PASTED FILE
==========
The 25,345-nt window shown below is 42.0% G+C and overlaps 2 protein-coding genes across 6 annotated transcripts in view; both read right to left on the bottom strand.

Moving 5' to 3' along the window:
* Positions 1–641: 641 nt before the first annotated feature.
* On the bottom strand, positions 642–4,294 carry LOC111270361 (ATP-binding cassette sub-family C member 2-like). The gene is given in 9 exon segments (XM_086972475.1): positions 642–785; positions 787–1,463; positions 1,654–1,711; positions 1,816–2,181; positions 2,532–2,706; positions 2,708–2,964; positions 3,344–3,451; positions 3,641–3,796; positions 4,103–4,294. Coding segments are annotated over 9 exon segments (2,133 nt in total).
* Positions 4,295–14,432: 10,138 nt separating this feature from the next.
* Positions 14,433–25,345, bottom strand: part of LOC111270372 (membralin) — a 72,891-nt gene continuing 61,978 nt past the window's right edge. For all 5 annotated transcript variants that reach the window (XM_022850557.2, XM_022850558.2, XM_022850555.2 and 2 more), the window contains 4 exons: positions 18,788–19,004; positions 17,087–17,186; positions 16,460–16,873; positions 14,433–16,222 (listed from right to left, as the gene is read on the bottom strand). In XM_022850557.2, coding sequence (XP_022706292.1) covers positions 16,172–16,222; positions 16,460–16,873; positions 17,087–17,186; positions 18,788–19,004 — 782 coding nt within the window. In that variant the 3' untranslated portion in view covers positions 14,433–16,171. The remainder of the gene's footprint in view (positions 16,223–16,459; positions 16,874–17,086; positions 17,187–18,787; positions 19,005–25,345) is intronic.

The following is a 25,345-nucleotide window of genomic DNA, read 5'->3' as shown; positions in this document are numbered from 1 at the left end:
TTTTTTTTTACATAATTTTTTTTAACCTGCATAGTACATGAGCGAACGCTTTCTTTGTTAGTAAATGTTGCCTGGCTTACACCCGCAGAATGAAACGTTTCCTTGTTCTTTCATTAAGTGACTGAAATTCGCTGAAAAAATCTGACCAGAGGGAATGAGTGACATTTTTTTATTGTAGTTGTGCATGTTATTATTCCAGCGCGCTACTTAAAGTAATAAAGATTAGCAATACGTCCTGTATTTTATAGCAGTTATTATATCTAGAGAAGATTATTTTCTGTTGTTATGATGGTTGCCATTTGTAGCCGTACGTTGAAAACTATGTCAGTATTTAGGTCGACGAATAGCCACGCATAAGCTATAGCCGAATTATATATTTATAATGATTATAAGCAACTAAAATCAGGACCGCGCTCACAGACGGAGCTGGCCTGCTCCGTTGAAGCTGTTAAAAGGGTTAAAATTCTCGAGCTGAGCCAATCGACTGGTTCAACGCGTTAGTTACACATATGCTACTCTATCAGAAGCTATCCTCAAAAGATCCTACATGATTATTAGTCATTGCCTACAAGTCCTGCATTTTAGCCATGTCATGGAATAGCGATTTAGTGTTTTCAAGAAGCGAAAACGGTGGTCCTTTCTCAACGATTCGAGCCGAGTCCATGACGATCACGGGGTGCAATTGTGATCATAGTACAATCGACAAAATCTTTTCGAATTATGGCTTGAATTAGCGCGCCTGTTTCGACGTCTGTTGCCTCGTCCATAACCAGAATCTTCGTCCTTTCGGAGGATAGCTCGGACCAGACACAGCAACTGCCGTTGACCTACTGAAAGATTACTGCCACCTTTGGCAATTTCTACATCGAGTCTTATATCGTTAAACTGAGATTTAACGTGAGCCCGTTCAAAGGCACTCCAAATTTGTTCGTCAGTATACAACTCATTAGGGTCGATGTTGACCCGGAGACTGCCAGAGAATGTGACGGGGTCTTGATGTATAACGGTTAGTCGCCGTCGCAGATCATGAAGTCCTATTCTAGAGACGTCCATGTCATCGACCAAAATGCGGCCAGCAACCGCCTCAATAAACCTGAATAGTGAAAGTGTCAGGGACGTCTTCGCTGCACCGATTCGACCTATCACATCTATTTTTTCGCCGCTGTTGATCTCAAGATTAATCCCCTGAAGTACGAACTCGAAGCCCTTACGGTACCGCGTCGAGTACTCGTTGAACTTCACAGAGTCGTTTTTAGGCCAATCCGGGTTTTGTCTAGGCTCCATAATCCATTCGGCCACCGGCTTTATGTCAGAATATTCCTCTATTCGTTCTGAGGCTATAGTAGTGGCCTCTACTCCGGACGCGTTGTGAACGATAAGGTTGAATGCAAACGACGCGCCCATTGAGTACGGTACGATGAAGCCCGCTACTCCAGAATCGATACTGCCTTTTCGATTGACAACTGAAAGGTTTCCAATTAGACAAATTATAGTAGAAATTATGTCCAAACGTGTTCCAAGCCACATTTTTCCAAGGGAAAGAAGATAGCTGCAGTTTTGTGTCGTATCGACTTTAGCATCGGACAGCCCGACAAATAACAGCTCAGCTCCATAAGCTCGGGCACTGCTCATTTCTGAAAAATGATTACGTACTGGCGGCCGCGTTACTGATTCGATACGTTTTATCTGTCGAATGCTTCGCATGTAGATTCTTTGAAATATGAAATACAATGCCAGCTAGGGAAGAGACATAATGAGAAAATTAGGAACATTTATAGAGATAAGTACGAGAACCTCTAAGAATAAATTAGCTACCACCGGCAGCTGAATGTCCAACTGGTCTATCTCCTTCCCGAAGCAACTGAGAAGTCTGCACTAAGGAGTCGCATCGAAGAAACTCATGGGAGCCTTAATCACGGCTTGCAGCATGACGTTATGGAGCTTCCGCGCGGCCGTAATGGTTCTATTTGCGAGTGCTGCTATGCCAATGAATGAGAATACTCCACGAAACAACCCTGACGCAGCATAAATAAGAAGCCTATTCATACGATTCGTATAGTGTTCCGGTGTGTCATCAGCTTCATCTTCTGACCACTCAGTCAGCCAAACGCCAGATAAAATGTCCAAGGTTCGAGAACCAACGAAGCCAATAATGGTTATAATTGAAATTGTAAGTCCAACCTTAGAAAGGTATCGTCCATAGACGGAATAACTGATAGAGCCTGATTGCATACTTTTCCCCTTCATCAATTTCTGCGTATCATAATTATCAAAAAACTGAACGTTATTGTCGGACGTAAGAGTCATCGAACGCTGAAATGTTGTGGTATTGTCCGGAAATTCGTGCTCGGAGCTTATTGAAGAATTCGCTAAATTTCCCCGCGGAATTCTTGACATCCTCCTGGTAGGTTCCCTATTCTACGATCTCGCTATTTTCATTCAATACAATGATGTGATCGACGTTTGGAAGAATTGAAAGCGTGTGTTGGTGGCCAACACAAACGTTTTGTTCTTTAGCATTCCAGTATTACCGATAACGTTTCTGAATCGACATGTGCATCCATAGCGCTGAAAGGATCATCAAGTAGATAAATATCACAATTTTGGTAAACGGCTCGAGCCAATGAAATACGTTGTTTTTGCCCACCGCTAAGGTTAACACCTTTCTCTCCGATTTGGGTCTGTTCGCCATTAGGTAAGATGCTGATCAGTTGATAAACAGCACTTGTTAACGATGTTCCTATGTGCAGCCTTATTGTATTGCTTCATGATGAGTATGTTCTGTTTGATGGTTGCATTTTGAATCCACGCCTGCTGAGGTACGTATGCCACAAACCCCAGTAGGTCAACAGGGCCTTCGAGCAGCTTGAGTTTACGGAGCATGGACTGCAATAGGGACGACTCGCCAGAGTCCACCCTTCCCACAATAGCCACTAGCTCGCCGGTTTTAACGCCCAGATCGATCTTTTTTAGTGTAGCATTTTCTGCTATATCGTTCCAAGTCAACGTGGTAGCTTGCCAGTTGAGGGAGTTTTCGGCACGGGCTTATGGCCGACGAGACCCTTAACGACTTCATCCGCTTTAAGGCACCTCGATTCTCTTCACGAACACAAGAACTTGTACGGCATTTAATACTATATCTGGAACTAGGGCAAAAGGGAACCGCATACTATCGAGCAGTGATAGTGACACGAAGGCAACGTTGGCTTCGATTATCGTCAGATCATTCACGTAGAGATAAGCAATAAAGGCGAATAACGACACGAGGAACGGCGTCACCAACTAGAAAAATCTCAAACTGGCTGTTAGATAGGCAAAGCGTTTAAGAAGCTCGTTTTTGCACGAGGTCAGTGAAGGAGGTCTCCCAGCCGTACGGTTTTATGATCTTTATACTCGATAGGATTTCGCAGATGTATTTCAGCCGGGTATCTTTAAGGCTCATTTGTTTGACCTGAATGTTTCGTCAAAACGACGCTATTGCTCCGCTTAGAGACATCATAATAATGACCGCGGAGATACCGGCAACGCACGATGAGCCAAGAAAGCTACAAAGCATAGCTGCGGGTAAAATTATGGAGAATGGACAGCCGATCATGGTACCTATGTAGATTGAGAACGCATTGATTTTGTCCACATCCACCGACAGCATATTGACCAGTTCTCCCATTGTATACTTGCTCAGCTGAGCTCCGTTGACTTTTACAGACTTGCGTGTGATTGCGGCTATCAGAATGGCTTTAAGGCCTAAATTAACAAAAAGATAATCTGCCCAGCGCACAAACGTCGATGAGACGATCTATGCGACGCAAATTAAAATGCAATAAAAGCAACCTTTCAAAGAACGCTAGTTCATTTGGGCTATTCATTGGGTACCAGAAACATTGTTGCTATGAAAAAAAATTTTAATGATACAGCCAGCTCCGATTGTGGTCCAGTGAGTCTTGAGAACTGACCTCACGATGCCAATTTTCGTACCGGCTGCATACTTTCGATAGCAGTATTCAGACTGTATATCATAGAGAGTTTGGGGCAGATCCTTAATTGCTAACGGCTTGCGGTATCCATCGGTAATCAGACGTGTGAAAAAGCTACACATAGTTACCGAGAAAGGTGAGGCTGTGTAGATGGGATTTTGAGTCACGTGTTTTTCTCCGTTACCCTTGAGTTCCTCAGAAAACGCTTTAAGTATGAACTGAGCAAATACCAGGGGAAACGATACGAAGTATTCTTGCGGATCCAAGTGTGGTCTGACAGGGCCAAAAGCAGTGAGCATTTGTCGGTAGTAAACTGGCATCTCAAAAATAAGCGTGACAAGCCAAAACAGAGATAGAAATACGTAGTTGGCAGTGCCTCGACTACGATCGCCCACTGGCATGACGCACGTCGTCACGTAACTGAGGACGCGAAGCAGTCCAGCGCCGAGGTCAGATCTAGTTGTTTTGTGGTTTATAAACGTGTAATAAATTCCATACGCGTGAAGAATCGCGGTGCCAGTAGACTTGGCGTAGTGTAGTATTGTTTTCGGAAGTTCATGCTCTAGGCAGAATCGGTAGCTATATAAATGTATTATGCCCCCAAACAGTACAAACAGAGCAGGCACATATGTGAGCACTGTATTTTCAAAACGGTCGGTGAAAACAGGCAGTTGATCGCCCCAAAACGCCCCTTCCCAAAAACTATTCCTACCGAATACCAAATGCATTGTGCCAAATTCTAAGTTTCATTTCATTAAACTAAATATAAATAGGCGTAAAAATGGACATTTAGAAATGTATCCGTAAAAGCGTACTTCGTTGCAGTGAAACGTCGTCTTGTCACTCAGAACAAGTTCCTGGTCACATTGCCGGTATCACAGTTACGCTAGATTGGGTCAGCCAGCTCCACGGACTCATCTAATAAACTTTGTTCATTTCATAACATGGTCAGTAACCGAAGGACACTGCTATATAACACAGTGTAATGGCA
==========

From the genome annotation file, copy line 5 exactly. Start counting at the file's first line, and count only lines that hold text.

* Positions 4,295–14,432: 10,138 nt separating this feature from the next.